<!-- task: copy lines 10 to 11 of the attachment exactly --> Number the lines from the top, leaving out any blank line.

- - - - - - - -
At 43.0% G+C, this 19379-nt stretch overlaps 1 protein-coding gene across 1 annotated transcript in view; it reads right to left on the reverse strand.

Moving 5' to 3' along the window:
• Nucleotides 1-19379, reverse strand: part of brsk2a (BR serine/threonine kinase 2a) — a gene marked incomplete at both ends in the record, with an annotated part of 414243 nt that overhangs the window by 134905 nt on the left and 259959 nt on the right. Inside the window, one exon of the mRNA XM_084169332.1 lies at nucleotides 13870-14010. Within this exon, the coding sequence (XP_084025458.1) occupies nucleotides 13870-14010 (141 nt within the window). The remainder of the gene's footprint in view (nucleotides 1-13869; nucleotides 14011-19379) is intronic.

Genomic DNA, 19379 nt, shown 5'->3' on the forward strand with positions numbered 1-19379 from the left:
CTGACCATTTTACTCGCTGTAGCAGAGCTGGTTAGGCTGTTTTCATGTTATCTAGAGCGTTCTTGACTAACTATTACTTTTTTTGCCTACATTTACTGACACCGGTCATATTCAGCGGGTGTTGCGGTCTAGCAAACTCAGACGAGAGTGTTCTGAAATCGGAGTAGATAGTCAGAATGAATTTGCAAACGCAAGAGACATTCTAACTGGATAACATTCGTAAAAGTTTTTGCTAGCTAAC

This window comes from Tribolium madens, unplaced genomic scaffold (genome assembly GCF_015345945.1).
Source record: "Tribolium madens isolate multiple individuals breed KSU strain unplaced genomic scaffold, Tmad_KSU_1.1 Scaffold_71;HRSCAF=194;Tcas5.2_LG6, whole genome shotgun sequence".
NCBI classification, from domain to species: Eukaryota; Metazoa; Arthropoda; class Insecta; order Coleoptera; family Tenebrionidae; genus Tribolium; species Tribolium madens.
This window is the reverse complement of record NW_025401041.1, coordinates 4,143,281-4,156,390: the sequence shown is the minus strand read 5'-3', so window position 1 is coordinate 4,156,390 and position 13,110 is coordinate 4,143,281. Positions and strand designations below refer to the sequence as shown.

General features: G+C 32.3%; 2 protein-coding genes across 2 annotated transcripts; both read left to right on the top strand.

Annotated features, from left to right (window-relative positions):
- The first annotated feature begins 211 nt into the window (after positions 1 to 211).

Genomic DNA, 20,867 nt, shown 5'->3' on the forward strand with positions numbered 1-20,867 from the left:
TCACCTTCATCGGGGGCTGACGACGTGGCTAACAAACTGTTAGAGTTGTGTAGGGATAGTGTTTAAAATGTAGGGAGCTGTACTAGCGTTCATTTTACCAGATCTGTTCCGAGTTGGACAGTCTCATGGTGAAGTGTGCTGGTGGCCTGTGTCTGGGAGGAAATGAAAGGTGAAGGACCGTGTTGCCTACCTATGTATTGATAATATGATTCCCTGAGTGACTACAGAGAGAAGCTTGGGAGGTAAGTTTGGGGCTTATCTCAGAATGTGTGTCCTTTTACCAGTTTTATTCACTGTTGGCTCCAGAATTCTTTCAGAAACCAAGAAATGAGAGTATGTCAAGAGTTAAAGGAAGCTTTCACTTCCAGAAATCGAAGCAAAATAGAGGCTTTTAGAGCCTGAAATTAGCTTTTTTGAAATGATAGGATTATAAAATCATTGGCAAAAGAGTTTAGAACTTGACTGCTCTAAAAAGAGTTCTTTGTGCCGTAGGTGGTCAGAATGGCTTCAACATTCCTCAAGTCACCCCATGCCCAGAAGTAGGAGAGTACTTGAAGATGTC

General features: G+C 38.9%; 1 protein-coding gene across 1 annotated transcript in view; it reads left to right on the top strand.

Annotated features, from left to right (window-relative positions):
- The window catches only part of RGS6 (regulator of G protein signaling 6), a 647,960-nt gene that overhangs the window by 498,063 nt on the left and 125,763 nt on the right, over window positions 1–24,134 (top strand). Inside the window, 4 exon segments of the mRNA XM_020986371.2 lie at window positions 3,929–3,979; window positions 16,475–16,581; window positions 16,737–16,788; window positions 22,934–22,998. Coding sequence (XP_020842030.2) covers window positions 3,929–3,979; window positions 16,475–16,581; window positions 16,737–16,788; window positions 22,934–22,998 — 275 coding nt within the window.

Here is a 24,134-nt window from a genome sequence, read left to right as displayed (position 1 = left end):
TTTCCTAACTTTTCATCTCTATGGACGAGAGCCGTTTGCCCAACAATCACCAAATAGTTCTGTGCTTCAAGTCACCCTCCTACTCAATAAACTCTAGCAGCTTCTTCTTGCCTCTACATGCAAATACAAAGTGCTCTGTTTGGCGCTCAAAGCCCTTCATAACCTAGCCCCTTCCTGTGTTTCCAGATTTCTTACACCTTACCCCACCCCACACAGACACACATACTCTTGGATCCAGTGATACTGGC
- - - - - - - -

General features: G+C 32.3%; 2 protein-coding genes across 2 annotated transcripts; both read left to right on the top strand.

Annotated features, from left to right (window-relative positions):